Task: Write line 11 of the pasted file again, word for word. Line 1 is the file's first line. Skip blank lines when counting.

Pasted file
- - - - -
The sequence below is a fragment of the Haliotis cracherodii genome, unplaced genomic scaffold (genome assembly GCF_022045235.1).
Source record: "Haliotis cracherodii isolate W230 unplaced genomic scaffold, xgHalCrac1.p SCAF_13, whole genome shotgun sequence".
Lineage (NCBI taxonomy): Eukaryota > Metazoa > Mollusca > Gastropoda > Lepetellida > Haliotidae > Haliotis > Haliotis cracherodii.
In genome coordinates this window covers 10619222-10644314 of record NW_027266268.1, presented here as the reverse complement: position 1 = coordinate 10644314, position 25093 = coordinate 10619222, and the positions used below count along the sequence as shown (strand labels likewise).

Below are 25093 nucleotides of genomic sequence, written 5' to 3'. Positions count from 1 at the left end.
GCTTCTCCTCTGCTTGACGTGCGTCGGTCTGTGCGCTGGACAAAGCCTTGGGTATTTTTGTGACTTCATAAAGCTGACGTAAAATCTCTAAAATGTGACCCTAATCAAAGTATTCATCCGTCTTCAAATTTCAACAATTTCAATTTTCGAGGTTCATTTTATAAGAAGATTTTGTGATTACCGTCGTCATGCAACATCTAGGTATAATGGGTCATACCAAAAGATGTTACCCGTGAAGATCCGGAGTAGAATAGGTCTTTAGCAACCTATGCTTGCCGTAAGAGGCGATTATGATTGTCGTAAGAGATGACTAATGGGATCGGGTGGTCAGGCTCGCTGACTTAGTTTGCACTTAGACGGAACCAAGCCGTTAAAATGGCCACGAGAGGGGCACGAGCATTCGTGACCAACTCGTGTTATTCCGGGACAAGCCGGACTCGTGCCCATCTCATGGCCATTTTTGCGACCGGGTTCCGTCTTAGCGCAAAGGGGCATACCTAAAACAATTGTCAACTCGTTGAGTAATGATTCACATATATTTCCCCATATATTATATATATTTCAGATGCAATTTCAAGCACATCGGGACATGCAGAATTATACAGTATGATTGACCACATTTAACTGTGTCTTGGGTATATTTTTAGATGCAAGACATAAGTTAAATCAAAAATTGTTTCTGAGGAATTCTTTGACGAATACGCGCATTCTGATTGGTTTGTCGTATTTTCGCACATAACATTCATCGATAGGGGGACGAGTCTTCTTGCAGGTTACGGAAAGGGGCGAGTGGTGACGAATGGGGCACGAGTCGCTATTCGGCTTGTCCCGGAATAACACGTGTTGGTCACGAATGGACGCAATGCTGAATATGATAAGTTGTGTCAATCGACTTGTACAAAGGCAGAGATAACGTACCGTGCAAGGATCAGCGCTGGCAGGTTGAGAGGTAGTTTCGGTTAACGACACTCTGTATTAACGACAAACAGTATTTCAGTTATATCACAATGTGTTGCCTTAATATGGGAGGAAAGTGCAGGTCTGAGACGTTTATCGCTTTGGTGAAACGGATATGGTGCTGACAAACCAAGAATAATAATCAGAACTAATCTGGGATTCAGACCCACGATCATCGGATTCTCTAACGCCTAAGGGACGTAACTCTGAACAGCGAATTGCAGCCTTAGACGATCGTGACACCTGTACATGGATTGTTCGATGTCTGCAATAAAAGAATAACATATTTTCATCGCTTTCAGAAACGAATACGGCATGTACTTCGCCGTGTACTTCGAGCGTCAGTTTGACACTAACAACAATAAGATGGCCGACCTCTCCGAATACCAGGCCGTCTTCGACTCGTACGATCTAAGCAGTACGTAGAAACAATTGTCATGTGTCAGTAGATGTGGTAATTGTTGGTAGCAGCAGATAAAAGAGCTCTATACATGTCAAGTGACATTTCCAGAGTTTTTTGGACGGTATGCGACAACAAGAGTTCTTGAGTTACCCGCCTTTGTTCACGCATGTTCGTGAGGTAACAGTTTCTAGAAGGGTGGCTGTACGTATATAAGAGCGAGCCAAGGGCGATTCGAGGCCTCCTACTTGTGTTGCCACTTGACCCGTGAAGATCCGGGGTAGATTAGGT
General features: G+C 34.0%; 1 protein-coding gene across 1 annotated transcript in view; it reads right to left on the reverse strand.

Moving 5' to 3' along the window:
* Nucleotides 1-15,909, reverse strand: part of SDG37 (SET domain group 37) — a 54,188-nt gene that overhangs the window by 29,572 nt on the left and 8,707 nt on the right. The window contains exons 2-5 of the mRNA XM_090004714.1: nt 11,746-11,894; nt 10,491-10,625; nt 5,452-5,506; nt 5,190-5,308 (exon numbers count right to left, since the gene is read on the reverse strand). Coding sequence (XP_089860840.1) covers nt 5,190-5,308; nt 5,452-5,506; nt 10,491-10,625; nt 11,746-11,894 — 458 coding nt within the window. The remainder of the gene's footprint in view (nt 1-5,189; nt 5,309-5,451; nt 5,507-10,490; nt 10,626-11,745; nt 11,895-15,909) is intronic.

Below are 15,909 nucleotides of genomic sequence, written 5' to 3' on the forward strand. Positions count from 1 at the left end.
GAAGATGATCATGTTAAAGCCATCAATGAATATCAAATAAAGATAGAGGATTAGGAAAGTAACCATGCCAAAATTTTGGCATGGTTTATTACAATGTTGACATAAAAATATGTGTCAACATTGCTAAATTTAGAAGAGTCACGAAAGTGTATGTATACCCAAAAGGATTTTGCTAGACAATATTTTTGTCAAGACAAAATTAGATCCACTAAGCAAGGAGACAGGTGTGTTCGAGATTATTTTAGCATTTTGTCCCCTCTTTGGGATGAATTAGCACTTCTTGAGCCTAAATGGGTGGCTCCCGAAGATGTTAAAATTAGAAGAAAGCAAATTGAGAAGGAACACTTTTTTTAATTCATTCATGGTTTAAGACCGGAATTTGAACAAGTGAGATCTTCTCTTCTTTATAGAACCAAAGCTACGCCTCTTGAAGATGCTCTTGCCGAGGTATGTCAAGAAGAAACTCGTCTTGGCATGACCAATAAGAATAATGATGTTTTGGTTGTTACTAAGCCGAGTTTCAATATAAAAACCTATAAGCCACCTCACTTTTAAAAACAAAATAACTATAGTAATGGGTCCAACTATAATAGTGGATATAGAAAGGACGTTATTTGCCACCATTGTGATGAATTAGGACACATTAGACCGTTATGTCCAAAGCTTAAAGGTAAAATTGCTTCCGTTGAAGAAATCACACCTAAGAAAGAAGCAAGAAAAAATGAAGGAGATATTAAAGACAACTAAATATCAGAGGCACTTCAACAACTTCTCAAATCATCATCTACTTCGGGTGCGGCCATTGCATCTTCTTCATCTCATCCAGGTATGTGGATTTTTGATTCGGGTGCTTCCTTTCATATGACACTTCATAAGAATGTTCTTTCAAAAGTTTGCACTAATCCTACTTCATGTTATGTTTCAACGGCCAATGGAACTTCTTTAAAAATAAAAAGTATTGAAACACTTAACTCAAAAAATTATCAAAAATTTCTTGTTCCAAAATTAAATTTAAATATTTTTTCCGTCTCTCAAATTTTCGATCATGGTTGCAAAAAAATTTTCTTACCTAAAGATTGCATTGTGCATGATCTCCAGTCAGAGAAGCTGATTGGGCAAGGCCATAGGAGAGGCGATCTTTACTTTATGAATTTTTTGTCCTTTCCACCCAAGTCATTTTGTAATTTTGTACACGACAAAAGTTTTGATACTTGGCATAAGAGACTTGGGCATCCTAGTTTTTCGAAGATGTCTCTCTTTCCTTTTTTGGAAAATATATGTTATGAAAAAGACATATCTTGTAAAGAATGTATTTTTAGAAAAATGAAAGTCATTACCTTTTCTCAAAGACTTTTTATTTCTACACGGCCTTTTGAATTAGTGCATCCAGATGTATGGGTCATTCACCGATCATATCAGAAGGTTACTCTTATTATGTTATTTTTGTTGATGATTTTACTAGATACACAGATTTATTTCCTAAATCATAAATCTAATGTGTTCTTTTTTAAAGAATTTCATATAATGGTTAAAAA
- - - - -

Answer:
GAAGATGATCATGTTAAAGCCATCAATGAATATCAAATAAAGATAGAGGATTAGGAAAGTAACCATGCCAAAATTTTGGCATGGTTTATTACAATGTTGACATAAAAATATGTGTCAACATTGCTAAATTTAGAAGAGTCACGAAAGTGTATGTATACCCAAAAGGATTTTGCTAGACAATATTTTTGTCAAGACAAAATTAGATCCACTAAGCAAGGAGACAGGTGTGTTCGAGATTATTTTAGCATTTTGTCCCCTCTTTGGGATGAATTAGCACTTCTTGAGCCTAAATGGGTGGCTCCCGAAGATGTTAAAATTAGAAGAAAGCAAATTGAGAAGGAACACTTTTTTTAATTCATTCATGGTTTAAGACCGGAATTTGAACAAGTGAGATCTTCTCTTCTTTATAGAACCAAAGCTACGCCTCTTGAAGATGCTCTTGCCGAGGTATGTCAAGAAGAAACTCGTCTTGGCATGACCAATAAGAATAATGATGTTTTGGTTGTTACTAAGCCGAGTTTCAATATAAAAACCTATAAGCCACCTCACTTTTAAAAACAAAATAACTATAGTAATGGGTCCAACTATAATAGTGGATATAGAAAGGACGTTATTTGCCACCATTGTGATGAATTAGGACACATTAGACCGTTATGTCCAAAGCTTAAAGGTAAAATTGCTTCCGTTGAAGAAATCACACCTAAGAAAGAAGCAAGAAAAAATGAAGGAGATATTAAAGACAACTAAATATCAGAGGCACTTCAACAACTTCTCAAATCATCATCTACTTCGGGTGCGGCCATTGCATCTTCTTCATCTCATCCAGGTATGTGGATTTTTGATTCGGGTGCTTCCTTTCATATGACACTTCATAAGAATGTTCTTTCAAAAGTTTGCACTAATCCTACTTCATGTTATGTTTCAACGGCCAATGGAACTTCTTTAAAAATAAAAAGTATTGAAACACTTAACTCAAAAAATTATCAAAAATTTCTTGTTCCAAAATTAAATTTAAATATTTTTTCCGTCTCTCAAATTTTCGATCATGGTTGCAAAAAAATTTTCTTACCTAAAGATTGCATTGTGCATGATCTCCAGTCAGAGAAGCTGATTGGGCAAGGCCATAGGAGAGGCGATCTTTACTTTATGAATTTTTTGTCCTTTCCACCCAAGTCATTTTGTAATTTTGTACACGACAAAAGTTTTGATACTTGGCATAAGAGACTTGGGCATCCTAGTTTTTCGAAGATGTCTCTCTTTCCTTTTTTGGAAAATATATGTTATGAAAAAGACATATCTTGTAAAGAATGTATTTTTAGAAAAATGAAAGTCATTACCTTTTCTCAAAGACTTTTTATTTCTACACGGCCTTTTGAATTAGTGCATCCAGATGTATGGGTCATTCACCGATCATATCAGAAGGTTACTCTTATTATGTTATTTTTGTTGATGATTTTACTAGATACACAGATTTATTTCCTAAATCATAAATCTAATGTGTTCTTTTTTAAAGAATTTCATATAATGGTTAAAAA